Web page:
- The perceptron learning rule is a method for finding the weights
in a network.
- We consider the problem of supervised learning for classification
although other types of problems can also be solved.
- A nice feature of the perceptron learning rule is that if there
exist a set of weights that solve the problem, then the perceptron will find these weights. This is true for
either binary or bipolar representations.
- We have single layer network whose output is, as before,
where f is a binary step function f whose values are (+-1).
- We assume that the bias treated as just an extra input whose value
- p = number of training examples (x,t) where t = +1 or -1
With this binary function f, the problem reduces to finding weights
That is, the weight must be chosen so that the projection of pattern
X onto W has the same sign as the target t. But the boundary between positive and negative projections is just
the plane W X = 0 , i.e. the same decision boundary we saw before.
The Perceptron Algorithm
- initialize the weights (either to zero or to a small random value)
- pick a learning rate m ( this is a number between 0 and 1)
- Until stopping condition is satisfied (e.g. weights don't change):
For each training pattern (x, t):
- compute output activation y = f(w x)
- If y = t, don't change weights
- If y != t, update the weights:
w(new) = w(old) + 2 m t x
w(new) = w(old) + m (t - y ) x, for all t
Consider wht happens below when the training pattern p1 or p2 is chosen. Before updating the weight W, we note
that both p1 and p2 are incorrectly classified (red dashed line is decision boundary). Suppose we choose p1 to
update the weights as in picture below on the left. P1 has target value t=1, so that the weight is moved a small
amount in the direction of p1. Suppose we choose p2 to update the weights. P2 has target value t=-1 so the weight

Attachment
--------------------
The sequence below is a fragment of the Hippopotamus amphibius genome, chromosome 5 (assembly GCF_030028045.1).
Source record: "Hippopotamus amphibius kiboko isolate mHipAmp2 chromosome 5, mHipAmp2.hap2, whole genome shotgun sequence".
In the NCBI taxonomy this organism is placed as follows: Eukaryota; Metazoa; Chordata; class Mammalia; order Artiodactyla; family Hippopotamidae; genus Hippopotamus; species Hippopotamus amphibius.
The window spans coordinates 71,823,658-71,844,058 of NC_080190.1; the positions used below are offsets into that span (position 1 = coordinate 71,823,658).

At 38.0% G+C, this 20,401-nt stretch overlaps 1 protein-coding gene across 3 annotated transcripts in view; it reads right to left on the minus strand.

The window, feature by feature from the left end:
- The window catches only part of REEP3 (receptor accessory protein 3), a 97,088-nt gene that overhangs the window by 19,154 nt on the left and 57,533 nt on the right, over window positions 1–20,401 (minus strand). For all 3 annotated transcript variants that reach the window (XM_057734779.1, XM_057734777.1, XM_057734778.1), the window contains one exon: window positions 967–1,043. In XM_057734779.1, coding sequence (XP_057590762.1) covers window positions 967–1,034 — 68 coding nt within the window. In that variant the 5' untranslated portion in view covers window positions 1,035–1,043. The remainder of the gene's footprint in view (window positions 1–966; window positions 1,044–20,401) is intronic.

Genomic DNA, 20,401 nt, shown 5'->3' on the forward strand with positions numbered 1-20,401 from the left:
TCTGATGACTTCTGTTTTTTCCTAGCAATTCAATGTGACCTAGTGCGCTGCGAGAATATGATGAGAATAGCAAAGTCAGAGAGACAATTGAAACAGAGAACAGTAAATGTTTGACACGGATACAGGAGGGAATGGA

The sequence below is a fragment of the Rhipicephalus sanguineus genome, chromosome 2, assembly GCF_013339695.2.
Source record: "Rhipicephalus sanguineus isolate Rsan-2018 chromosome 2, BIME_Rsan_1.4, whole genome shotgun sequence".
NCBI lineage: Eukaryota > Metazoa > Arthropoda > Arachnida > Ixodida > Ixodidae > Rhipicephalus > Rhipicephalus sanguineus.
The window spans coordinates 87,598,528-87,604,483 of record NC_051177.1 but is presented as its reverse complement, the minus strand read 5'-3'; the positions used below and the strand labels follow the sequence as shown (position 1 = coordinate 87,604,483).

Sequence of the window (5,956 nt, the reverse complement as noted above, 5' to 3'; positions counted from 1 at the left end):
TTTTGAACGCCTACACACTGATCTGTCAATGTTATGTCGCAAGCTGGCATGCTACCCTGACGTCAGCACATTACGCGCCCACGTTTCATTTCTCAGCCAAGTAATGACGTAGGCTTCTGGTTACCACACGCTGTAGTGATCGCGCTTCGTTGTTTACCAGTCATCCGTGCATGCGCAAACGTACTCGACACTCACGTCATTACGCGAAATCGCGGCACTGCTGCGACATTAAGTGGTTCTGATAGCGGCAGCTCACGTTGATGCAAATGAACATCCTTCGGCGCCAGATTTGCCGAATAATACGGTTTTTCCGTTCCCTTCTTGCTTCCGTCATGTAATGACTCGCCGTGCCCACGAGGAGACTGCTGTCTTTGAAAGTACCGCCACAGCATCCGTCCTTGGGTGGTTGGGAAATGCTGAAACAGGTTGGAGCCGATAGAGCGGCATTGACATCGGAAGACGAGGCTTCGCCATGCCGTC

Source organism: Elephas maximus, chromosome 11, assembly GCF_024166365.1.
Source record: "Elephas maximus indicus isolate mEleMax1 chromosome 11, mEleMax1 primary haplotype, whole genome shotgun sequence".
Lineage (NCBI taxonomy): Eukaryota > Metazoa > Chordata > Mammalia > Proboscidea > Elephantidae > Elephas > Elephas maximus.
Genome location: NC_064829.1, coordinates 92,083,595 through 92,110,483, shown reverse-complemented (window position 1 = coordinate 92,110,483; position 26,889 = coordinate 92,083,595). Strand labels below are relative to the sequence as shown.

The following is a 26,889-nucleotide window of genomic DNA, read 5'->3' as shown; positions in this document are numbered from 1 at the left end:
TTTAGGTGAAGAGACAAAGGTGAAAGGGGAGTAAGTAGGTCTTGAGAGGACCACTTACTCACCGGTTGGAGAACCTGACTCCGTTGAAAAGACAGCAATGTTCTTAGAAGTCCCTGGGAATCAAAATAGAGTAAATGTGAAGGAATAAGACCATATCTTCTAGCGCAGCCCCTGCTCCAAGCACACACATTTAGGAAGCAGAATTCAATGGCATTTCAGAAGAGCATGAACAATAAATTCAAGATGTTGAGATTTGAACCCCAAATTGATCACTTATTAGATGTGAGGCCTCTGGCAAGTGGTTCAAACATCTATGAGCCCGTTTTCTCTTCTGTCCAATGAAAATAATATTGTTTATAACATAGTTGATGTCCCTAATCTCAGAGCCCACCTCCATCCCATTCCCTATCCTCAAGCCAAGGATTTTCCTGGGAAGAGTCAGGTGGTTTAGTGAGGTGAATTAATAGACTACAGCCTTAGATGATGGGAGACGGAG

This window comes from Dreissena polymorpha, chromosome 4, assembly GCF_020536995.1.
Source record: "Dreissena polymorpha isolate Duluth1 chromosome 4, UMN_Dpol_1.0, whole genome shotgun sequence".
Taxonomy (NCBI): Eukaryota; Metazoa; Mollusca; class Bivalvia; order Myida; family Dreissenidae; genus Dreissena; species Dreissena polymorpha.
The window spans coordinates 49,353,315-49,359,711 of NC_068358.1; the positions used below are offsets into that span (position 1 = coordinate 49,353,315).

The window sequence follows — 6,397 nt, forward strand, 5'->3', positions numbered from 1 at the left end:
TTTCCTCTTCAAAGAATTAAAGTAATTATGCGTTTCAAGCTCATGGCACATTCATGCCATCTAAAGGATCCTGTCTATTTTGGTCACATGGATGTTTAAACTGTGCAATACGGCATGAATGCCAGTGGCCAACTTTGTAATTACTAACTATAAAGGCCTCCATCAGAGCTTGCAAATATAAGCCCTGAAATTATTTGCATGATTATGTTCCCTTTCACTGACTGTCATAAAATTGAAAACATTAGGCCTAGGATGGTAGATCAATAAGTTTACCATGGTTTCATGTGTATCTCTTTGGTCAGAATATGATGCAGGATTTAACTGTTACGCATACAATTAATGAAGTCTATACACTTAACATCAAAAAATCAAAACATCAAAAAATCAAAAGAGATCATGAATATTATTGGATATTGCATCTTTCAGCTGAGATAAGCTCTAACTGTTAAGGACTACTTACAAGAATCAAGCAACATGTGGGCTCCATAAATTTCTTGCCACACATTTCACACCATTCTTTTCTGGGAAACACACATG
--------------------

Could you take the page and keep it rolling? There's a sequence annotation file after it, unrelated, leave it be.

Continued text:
is moved a small amount in the direction of -p2. In either case, the new boundary (blue dashed line) is better
Comments on Perceptron
- The choice of learning rate m does not matter because
it just changes the scaling of w.
- The decision surface (for 2 inputs and one bias) has equation:
x2 = - (w1/w2) x1 - w3 / w2
where we have defined w3
to be the bias: W = (w1,w2,b) = (w1,w2,w3)
- From this we see that the equation remains the same if W is scaled by a constant.
The perceptron is guaranteed to converge in a finite number of
steps if the problem is separable. May be unstable if the problem is not separable.
Come to class for proof!!
Outline: Find a lower bound L(k) for |w|2 as a function of iteration k. Then find an upper bound U(k) for |w|2. Then show that the lower bound grows at a faster rate than the upper bound. Since the lower bound
can't be larger than the upper bound, there must be a finite k such that the weight is no longer updated. However,
this can only happen if all patterns are correctly classified.
Perceptron Decision Boundaries
Two Layer Net: The above is not the most general region. Here, we have
assumed the top layer is an AND function.
Problem: In the general for the 2- and 3- layers cases, there
is no simple way to determine the weights.
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